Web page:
Roughly one in four Americans risk their health when they skip doses or don’t fill prescriptions because they simply couldn’t afford it. I often wonder whether they told their health care providers about the problem. Did they call about drug alternatives? If they did, what was the answer?
Doctors, nurse practitioners, and physician’s assistants are under pressure as demands on their time increase and their numbers dwindle. But they still want to learn more about how to best help their patients. Smart questions from patients will save them time and save you money.
Here’s a look at five things that you can do to reduce your medicine bill.
1. Ask for generic forms of your medicines. Generics meet the same standards for safety and effectiveness as the brand-name varieties. Even though they may not advertise on TV, they offer a good way to avoid sticker shock at the pharmacy. A handful of medicines require very precise dosing and may need to be given in the same brand-name form; most of those, fortunately, are older drugs and not exorbitantly expensive.
2. Seek information to help you understand your current medications. Visit your pharmacist when the store is not busy, or ask if you can leave your drug list and come back later for suggestions about similar and lower costing medicines that your prescriber may agree to use instead. Or visit Web sites, such as webmd.com or drugdigest.com, that can explain what a medicine is for, how it works, and if there are less expensive alternatives with similar benefits.
3. Take advantage of a group of medications that large pharmacy chains provide for only a few dollars a month. The drugs are generally listed by category: ulcer and reflux treatment, diabetes, arthritis, glaucoma, and so on. If you are on several medications, the odds are good that some are on the discount list. But if they aren’t, look at other pills within the category to see if the generic forms (the long name beside the trade name) are similar to the ones you’re using. Blood pressure pills ending in “lol” (beta blockers) can range in cost from less than your HMO copayment to “the sky’s the limit,” and so can arthritis medicines ending in “oxicam” or “profen.” Faxing your doctor a short list of possible options and pointing out the cost difference may save you from having to choose between your health and your budget.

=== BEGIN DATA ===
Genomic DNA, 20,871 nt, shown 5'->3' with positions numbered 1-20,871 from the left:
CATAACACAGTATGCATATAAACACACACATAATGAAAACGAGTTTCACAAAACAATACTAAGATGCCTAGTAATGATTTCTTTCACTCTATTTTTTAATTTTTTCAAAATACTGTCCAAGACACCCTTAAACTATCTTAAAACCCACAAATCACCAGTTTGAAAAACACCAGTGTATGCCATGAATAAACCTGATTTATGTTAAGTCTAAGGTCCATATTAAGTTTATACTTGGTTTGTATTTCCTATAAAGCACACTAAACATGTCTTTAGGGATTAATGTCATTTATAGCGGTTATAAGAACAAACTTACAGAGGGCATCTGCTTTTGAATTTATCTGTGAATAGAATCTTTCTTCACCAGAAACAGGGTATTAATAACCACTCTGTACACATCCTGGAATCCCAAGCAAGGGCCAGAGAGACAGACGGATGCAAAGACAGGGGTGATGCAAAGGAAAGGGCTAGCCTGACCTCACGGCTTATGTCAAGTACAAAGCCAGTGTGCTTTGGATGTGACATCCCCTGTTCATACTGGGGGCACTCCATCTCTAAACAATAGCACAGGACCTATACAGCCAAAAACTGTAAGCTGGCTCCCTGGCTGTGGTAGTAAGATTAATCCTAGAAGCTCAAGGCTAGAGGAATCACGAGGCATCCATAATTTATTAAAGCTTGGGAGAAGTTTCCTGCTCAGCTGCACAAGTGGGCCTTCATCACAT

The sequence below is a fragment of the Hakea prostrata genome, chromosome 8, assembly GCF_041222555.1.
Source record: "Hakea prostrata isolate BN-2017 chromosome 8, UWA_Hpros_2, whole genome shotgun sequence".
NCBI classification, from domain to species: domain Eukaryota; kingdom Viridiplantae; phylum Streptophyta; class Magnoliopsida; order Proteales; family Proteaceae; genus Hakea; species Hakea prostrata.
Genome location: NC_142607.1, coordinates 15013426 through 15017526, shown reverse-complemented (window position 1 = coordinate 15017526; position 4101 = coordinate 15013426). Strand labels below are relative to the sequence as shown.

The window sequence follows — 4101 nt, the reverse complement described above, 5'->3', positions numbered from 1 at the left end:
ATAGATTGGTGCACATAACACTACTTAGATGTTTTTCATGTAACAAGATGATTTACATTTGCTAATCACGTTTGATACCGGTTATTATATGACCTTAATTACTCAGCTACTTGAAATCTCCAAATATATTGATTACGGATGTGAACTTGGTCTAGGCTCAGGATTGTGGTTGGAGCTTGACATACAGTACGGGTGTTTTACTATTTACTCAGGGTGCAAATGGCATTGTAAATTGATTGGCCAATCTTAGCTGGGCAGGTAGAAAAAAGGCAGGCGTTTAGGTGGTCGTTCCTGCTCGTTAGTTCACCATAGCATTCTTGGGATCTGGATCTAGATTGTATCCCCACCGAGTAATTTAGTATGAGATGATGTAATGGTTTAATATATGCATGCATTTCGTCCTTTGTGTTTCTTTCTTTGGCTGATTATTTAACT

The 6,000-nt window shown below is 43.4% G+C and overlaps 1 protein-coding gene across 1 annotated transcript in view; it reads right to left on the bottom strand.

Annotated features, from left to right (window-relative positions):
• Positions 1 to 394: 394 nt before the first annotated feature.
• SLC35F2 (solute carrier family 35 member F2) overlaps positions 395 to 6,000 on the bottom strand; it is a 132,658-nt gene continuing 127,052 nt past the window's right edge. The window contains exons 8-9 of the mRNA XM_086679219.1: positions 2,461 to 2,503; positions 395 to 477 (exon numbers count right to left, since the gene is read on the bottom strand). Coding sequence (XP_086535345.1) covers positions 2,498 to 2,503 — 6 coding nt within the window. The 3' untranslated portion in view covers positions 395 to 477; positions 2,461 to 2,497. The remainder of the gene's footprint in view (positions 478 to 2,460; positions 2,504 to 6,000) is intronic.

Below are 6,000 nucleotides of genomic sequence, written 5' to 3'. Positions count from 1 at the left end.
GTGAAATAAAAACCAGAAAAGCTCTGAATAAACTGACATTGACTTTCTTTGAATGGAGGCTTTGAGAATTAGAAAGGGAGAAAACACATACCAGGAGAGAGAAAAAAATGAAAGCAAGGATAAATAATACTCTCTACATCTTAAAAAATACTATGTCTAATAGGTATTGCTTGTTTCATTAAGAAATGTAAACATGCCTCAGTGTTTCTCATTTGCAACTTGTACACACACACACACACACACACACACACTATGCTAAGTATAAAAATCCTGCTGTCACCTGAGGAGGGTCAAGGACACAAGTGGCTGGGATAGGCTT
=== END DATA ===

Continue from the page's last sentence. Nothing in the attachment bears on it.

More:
4. Beware of the sample cabinet. Although a few days of free antibiotics may save money in the short run, the goal of a sample drug is to convince the doctor to give it by prescription next time. If insurance covers it, you won’t complain. And the doctor will go on thinking it’s just the ticket for sinusitis or possible pneumonia, unless somebody points out that a week’s supply costs $100. If the medication is for a long-term problem like diabetes or arthritis, the pharmacy bills will continue long after that sample pack is gone.
5. Contact the pharmaceutical company. The Partnership for Prescription Assistance (1-888-4PPA-NOW, pparx.org), for example, is a free service developed by pharmaceutical companies, doctors, and health care advocates. If you provide information about your prescription coverage and financial situation, their representatives will keep the information confidential and help you find company-based patient assistance programs that offer low-cost or free medicine.
Stella Fitzgibbons, M.D. is board certified in internal medicine and a hospitalist at The Methodist Hospital in Houston, Texas.
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